Soapbox: The Information Battlefield

Trainers who combine technology with application of Malcolm Knowles’ adult-learning characteristics have a strategic advantage in capturing their learners’ attention in an environment of information overload.

By Nate Kelly, Senior Strategist, Cerner Corporation

In 1970, Malcolm Knowles identified six characteristics of adult learners that became—and remain—the backbone of many Training departments’ learning strategy. In today’s learning environment, which resembles more of an information battlefield than a classroom, those characteristics might be the most important weapons trainers can wield as they compete for the time and attention of would-be learners.

First, let’s examine the information battlefield. Your students, live or online, are inundated with information. Think about it. How much information has competed for your attention today? Between your smart phone, laptop computer, radio, TV, tablet PC, and print media, how much information did you purposefully consume? On top of that, how many radio, print, billboard, television, and Web-based advertisements fought to capture your attention? How much more information could you possibly consume?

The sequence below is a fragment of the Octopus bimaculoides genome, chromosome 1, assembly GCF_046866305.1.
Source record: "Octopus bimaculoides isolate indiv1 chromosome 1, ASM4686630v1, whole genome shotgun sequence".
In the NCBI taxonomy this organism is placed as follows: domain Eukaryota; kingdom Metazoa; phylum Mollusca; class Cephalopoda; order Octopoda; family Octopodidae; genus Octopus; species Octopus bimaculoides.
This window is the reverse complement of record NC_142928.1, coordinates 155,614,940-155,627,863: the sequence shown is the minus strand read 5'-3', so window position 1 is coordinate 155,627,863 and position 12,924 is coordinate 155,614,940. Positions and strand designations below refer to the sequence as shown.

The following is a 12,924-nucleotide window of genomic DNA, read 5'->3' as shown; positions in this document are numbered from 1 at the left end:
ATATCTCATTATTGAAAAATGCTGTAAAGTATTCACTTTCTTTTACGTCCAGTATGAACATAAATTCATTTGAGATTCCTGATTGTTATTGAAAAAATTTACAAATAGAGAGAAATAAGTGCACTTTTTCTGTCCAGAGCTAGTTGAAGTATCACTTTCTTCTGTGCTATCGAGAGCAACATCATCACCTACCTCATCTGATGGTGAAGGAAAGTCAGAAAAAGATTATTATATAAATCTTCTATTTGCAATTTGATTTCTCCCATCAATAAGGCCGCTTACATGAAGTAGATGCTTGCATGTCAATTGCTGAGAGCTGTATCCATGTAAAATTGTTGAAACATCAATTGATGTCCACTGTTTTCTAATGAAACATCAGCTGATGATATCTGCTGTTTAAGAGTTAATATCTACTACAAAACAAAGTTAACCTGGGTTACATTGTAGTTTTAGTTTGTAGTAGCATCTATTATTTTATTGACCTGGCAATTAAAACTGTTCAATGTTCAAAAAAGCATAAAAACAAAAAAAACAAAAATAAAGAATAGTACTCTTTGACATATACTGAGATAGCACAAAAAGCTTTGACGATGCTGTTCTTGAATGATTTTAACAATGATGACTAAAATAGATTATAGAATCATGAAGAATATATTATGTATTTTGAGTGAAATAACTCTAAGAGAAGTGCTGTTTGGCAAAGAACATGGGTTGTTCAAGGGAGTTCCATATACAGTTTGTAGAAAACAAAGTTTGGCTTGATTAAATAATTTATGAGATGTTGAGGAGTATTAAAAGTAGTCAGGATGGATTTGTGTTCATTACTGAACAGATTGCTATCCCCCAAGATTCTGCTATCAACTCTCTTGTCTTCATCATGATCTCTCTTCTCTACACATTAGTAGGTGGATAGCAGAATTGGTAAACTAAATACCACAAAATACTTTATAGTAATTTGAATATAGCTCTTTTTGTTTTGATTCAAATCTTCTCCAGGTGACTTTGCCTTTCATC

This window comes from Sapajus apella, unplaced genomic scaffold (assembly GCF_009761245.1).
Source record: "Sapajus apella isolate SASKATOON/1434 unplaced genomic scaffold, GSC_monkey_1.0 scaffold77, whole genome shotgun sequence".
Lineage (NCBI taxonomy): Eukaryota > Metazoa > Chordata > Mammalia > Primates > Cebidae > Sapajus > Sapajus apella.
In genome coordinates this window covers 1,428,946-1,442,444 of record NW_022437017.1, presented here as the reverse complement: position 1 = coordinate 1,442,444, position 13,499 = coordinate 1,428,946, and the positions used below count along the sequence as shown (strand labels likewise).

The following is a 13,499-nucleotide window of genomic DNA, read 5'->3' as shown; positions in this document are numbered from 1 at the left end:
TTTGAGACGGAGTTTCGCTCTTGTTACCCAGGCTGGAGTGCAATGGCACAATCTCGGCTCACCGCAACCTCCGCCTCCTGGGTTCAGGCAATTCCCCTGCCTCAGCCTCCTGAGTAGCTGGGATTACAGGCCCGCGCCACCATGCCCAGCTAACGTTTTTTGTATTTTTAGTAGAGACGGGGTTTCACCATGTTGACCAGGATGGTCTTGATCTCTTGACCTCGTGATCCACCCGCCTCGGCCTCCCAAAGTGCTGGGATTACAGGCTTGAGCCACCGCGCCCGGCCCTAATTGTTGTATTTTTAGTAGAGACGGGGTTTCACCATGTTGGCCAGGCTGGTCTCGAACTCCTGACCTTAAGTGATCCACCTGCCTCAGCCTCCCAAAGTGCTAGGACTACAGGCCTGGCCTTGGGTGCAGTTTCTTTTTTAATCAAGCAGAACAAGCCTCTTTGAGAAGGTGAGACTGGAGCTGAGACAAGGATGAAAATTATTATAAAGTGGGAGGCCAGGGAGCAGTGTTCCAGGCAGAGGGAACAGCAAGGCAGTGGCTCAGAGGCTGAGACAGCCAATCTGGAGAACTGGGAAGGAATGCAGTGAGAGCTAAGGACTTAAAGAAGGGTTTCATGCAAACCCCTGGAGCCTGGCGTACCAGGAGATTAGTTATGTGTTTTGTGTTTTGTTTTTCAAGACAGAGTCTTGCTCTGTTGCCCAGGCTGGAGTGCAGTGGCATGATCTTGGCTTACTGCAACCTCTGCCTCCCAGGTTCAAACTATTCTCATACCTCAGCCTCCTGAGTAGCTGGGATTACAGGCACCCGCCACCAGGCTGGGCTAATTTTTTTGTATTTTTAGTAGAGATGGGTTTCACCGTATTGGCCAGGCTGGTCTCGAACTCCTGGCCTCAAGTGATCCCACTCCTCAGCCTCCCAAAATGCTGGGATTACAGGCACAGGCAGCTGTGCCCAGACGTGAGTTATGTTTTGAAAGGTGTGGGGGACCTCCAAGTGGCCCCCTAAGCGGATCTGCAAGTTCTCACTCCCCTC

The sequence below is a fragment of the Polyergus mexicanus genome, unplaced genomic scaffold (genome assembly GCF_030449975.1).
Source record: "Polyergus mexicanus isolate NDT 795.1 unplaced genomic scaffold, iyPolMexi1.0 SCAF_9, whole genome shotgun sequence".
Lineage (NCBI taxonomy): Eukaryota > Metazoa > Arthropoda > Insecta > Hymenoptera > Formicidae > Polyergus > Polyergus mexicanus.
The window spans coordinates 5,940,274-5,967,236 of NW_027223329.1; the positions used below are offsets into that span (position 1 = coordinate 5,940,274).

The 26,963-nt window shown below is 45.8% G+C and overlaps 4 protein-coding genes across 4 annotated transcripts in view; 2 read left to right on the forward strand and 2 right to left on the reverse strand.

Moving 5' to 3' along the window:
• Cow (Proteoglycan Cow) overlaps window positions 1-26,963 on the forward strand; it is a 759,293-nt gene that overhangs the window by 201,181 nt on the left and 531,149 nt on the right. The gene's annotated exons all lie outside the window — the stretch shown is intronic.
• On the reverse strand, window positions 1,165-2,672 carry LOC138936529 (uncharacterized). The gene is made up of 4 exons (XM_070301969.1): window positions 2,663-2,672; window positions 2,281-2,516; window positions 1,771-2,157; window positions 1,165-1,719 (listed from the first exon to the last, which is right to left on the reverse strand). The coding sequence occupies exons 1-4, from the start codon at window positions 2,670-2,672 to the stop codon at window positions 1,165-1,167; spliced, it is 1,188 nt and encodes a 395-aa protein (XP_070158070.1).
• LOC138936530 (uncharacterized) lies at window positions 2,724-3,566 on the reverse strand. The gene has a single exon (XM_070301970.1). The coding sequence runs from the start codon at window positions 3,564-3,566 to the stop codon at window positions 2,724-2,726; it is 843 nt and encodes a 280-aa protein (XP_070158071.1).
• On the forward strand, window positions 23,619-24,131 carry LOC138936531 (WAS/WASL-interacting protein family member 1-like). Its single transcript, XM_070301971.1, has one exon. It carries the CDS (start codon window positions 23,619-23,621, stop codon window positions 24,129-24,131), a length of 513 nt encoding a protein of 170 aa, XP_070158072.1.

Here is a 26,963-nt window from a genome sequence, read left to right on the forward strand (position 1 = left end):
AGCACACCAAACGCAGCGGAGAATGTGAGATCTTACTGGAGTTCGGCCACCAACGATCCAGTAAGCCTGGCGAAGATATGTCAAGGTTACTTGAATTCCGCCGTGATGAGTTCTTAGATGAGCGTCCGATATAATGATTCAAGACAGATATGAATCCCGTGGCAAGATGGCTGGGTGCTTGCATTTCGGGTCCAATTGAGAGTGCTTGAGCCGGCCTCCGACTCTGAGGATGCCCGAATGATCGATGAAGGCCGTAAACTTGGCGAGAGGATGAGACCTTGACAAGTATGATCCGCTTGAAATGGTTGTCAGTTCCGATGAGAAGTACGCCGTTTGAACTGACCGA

How does this information overload manifest as classroom distractions? For live classroom sessions, constant e-mails, calls, and texts compete for your students’ attention. When courses are delivered online, there are infinitely more attention grabbers, including instant messaging and the allure of the Web browser.

The information battlefield lines have been drawn, and as communication technology innovation moves forward at break-neck speed, the fight will only get more intense. Learning professionals, therefore, are in a contest to capture attention and effectively pass much-needed knowledge and information to their constituents. Traditionally, many learning professionals have relied on Knowles’ adult-learning characteristics to design training that captures learners’ focus and ensures important information is disseminated and put into practice. Let’s review three of Knowles’ adult-learning characteristics to ensure that we are competing with modern approaches and tools in an effort to win the information battle and further our organizations’ strategic initiatives.

1. Learning Characteristic:Adults are autonomous and self-directed.